They don’t move in because there’s no activity in the Square. Founders Day seems to be primarily down in Saugus Center. There needs to be some kind of thing down here. I’d almost like to say that Cliftondale should be considered a shopping area, but there’s no shops in it right now.
Q: Do you remember the days of the elephant in Cliftondale?
Q: When there was a festival down in Cliftondale and they had elephant rides. Peter Rossetti [Precinct 6 Town Meeting member and a longtime Cliftondale businessman] used to talk about when Cliftondale Square was closed down and they had an elephant in the parking lot.
A: Oh, really? That’s right. I think I’ve heard him talk about that.
Yeah, that gets me thinking about Cliftondale in the past. Mr. Allen owned the hardware store that my brother [George] eventually bought. At one point, there was a five and ten cent store in the Square. And when you were a kid, that’s where you shopped for Christmas presents and stuff. And they had everything. The modern day replacement of that would be the Dollar Store, the Five or Under Stores. I’d like to see that.
Then again, they don’t come here, because they don’t have the parking. I don’t know if the answer is to have some kind of incentive to bring them into the town. I’d like to borrow some good ideas from Jeanie Bartolo [Precinct 6 Town Meeting member]. I like the idea of putting planters and flowers in the Square, along with some benches and trash barrels out there to make visitors feel welcome. Another idea that I like – maybe we should close off Cliftondale one day and hold a car show to draw people to the Square. It’s just something different to do.
Q: Anything else that you would like to share about what you see as the future to Precinct 6?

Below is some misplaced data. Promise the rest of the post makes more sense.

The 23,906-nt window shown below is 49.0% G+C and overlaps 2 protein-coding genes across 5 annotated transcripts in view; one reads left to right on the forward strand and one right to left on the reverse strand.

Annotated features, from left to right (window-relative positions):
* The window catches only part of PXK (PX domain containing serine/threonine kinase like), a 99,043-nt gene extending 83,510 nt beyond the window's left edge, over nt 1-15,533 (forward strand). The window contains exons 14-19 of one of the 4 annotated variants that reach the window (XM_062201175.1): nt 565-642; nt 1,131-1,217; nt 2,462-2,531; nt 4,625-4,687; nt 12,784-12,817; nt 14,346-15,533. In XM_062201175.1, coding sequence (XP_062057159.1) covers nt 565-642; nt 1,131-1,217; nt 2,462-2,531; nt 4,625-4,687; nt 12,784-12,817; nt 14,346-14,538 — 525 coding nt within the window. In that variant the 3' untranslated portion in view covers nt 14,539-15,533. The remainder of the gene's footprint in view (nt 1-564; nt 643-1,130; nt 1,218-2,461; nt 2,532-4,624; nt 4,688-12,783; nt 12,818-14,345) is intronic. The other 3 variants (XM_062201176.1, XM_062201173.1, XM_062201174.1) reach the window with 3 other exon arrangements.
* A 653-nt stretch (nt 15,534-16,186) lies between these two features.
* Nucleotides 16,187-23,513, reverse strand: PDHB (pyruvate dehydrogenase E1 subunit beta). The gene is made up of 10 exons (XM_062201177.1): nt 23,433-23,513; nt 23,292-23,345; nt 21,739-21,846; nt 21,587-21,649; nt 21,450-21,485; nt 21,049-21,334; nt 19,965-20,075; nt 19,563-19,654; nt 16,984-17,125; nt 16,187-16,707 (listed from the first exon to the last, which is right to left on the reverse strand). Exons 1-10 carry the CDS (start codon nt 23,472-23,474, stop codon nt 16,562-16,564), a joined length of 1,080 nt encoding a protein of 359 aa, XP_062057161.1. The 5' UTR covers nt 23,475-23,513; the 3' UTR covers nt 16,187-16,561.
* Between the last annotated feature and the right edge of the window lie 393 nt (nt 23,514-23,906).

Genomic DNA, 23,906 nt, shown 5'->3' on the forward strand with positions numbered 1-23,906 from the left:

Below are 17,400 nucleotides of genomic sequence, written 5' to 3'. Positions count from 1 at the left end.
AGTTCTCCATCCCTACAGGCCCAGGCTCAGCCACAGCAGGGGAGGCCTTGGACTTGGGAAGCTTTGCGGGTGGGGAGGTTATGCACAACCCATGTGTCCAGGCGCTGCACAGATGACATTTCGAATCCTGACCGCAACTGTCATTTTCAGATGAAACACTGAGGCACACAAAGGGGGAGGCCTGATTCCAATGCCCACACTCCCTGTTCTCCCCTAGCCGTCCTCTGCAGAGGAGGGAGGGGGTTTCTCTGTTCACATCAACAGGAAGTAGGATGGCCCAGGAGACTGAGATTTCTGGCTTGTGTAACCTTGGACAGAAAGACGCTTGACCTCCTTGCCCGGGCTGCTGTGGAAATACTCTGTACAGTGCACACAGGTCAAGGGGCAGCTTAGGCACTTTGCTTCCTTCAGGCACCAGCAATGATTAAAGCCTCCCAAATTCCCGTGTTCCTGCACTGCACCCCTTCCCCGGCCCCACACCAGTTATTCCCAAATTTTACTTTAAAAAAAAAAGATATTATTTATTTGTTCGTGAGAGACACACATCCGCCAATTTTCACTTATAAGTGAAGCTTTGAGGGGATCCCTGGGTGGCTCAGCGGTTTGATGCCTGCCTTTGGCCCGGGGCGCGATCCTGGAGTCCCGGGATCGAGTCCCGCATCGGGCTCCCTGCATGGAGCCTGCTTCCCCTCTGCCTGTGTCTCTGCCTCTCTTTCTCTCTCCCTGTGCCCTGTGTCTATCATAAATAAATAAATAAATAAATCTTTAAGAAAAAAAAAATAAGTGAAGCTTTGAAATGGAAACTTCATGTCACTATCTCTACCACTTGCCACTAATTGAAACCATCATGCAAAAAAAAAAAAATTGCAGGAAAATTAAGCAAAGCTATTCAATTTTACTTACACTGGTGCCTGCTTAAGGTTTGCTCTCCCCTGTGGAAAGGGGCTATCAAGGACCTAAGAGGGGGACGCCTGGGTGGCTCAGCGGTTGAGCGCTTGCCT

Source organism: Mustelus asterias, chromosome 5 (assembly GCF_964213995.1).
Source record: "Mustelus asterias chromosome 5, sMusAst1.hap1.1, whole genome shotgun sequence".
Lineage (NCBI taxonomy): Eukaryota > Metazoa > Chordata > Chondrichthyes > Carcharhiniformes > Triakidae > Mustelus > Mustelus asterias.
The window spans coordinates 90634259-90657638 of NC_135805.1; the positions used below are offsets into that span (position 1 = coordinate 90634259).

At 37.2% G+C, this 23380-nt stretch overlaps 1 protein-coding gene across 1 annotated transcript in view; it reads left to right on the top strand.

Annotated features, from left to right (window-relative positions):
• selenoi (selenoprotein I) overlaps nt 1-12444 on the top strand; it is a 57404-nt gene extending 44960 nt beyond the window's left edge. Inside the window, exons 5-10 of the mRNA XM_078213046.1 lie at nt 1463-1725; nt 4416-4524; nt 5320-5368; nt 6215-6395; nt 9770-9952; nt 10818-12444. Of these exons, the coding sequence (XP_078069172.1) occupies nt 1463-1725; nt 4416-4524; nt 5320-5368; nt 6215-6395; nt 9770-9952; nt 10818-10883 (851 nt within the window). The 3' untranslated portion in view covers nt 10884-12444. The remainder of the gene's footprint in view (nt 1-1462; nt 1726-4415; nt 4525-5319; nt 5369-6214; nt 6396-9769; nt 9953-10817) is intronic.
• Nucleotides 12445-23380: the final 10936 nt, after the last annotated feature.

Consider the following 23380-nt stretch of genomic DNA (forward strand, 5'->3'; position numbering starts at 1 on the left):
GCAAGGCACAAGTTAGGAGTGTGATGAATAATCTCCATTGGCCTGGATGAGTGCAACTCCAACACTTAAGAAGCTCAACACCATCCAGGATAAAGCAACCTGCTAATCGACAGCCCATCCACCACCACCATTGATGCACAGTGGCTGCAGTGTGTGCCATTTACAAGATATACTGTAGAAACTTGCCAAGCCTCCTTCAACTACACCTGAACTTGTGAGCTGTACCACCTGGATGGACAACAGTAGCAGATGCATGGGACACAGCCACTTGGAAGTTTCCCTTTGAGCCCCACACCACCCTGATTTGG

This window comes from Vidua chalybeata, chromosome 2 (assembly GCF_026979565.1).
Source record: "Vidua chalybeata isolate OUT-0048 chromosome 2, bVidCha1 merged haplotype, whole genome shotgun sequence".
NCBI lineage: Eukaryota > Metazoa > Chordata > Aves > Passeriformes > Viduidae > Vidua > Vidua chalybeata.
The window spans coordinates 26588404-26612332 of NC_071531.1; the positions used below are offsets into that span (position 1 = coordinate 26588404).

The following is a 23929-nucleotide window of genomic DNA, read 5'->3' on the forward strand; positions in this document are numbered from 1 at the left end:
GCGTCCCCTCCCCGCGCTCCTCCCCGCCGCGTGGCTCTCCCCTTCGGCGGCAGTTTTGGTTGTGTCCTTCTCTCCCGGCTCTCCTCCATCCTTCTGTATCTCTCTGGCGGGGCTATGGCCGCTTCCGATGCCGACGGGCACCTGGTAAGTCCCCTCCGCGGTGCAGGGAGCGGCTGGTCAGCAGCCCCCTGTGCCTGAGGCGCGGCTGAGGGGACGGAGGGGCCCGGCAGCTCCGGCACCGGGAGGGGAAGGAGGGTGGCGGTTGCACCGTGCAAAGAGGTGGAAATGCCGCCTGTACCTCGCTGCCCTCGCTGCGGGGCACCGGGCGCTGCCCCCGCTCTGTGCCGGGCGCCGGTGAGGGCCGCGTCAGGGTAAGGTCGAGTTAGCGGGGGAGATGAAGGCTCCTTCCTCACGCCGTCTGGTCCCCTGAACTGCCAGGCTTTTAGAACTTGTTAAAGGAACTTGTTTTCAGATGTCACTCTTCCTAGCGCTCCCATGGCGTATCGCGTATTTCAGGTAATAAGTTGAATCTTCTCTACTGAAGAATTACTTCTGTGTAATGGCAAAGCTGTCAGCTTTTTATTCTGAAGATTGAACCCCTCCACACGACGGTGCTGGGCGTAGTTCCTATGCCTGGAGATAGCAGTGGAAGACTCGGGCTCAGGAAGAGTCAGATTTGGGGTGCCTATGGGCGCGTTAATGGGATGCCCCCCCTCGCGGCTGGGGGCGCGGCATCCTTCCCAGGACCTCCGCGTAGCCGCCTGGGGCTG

A: I don’t know what the future is going to bring, and that’s a little scary.
Q: Do you think there’s too much apathy in town?
A: Yes. I think that a lot of people in this town are getting to be more temporary residents – this is where we are going to live for three to five years and then we are going to buy a house somewhere, way up on the North Shore. This is kind of a pass-through town. People are going to Lynn and Nahant and to other places, so they pass through the town, and they do it as quickly as possible.
Q: So, you’re saying that more and more people just aren’t willing to make an investment in the town for the long haul?
A: Well, a lot of the homeowners are just kind of complacent with what’s going on. And I think that all of the new apartments along Route 1 have given us a citizenry of people who are only here temporarily. They pay their rents. If it’s a condo, they pay their condo fees and they’re looking to move on to wherever they’re going to make their permanent home. Route 1 would be a bonanza if we did it right. Then, we end up going back and redoing it because we didn’t do it right the first time.
Q: Do you expect a good turnout on June 20?
A: I hope so; I really hope so. I talk to Jeanie [Precinct 6 Town Meeting Member Jeanie Bartolo], and she’s going to be there and she is excited for it, and I am, too. I’d like to hear from people.
And that’s my concern: People need to speak up; if you have a problem in this town or you think something’s going on that you don’t like, then speak up. Let us know. How are we going to do what we think is right here if people don’t speak up?
Q: Anything else?
A: I like Town Meeting. I really do. It’s a powerful form of government, and I think that people need to exercise it and get in there and do their part for the town and speak to their Town Meeting members when things aren’t the way they want them or when they are [going well]. It’s just a shame that we don’t have more participation in Town Meeting.